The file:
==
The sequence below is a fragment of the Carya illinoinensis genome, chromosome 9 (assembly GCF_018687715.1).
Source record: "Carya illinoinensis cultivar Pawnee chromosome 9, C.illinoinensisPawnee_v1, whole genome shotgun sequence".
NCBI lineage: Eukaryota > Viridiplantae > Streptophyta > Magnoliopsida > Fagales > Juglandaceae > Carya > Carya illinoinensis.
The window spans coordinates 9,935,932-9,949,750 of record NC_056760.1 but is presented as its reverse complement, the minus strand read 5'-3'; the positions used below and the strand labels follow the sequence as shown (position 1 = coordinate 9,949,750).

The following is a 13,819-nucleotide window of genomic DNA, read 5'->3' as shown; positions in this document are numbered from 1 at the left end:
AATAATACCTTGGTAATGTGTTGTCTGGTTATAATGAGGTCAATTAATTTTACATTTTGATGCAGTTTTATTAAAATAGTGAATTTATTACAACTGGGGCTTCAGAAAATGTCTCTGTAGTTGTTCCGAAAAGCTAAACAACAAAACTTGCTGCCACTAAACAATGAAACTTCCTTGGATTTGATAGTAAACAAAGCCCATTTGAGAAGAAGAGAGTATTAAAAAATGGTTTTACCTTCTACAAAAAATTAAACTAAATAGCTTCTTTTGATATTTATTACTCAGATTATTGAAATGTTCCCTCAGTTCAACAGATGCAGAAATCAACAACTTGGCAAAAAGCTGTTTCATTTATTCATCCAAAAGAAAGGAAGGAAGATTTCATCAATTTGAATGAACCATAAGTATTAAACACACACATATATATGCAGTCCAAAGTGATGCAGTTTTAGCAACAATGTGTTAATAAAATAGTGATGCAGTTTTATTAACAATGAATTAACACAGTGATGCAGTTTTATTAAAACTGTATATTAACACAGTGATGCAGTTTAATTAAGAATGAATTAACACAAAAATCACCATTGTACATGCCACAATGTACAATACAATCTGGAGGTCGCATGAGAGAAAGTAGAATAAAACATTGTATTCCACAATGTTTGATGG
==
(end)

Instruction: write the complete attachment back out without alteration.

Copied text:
The sequence below is a fragment of the Carya illinoinensis genome, chromosome 9 (assembly GCF_018687715.1).
Source record: "Carya illinoinensis cultivar Pawnee chromosome 9, C.illinoinensisPawnee_v1, whole genome shotgun sequence".
NCBI lineage: Eukaryota > Viridiplantae > Streptophyta > Magnoliopsida > Fagales > Juglandaceae > Carya > Carya illinoinensis.
The window spans coordinates 9,935,932-9,949,750 of record NC_056760.1 but is presented as its reverse complement, the minus strand read 5'-3'; the positions used below and the strand labels follow the sequence as shown (position 1 = coordinate 9,949,750).

The following is a 13,819-nucleotide window of genomic DNA, read 5'->3' as shown; positions in this document are numbered from 1 at the left end:
AATAATACCTTGGTAATGTGTTGTCTGGTTATAATGAGGTCAATTAATTTTACATTTTGATGCAGTTTTATTAAAATAGTGAATTTATTACAACTGGGGCTTCAGAAAATGTCTCTGTAGTTGTTCCGAAAAGCTAAACAACAAAACTTGCTGCCACTAAACAATGAAACTTCCTTGGATTTGATAGTAAACAAAGCCCATTTGAGAAGAAGAGAGTATTAAAAAATGGTTTTACCTTCTACAAAAAATTAAACTAAATAGCTTCTTTTGATATTTATTACTCAGATTATTGAAATGTTCCCTCAGTTCAACAGATGCAGAAATCAACAACTTGGCAAAAAGCTGTTTCATTTATTCATCCAAAAGAAAGGAAGGAAGATTTCATCAATTTGAATGAACCATAAGTATTAAACACACACATATATATGCAGTCCAAAGTGATGCAGTTTTAGCAACAATGTGTTAATAAAATAGTGATGCAGTTTTATTAACAATGAATTAACACAGTGATGCAGTTTTATTAAAACTGTATATTAACACAGTGATGCAGTTTAATTAAGAATGAATTAACACAAAAATCACCATTGTACATGCCACAATGTACAATACAATCTGGAGGTCGCATGAGAGAAAGTAGAATAAAACATTGTATTCCACAATGTTTGATGG